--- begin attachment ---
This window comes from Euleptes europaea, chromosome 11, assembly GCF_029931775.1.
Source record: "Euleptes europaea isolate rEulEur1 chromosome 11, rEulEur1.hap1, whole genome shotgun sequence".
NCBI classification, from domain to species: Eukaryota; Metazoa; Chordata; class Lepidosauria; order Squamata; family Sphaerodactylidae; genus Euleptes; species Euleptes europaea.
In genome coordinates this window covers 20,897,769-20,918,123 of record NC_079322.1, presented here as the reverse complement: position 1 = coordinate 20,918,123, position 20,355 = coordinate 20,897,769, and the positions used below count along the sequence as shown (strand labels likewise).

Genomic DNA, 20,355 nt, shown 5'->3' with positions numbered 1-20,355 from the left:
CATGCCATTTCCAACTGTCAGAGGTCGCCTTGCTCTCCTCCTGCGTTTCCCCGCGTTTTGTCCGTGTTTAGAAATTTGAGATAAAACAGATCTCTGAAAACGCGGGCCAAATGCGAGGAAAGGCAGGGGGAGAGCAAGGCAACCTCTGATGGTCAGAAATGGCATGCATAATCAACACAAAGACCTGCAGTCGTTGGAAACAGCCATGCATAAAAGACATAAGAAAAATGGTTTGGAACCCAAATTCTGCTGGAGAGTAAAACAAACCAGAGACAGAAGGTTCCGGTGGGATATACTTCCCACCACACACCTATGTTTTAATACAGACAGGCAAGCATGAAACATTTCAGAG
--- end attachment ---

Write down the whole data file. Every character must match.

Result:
This window comes from Euleptes europaea, chromosome 11, assembly GCF_029931775.1.
Source record: "Euleptes europaea isolate rEulEur1 chromosome 11, rEulEur1.hap1, whole genome shotgun sequence".
NCBI classification, from domain to species: Eukaryota; Metazoa; Chordata; class Lepidosauria; order Squamata; family Sphaerodactylidae; genus Euleptes; species Euleptes europaea.
In genome coordinates this window covers 20,897,769-20,918,123 of record NC_079322.1, presented here as the reverse complement: position 1 = coordinate 20,918,123, position 20,355 = coordinate 20,897,769, and the positions used below count along the sequence as shown (strand labels likewise).

Genomic DNA, 20,355 nt, shown 5'->3' with positions numbered 1-20,355 from the left:
CATGCCATTTCCAACTGTCAGAGGTCGCCTTGCTCTCCTCCTGCGTTTCCCCGCGTTTTGTCCGTGTTTAGAAATTTGAGATAAAACAGATCTCTGAAAACGCGGGCCAAATGCGAGGAAAGGCAGGGGGAGAGCAAGGCAACCTCTGATGGTCAGAAATGGCATGCATAATCAACACAAAGACCTGCAGTCGTTGGAAACAGCCATGCATAAAAGACATAAGAAAAATGGTTTGGAACCCAAATTCTGCTGGAGAGTAAAACAAACCAGAGACAGAAGGTTCCGGTGGGATATACTTCCCACCACACACCTATGTTTTAATACAGACAGGCAAGCATGAAACATTTCAGAG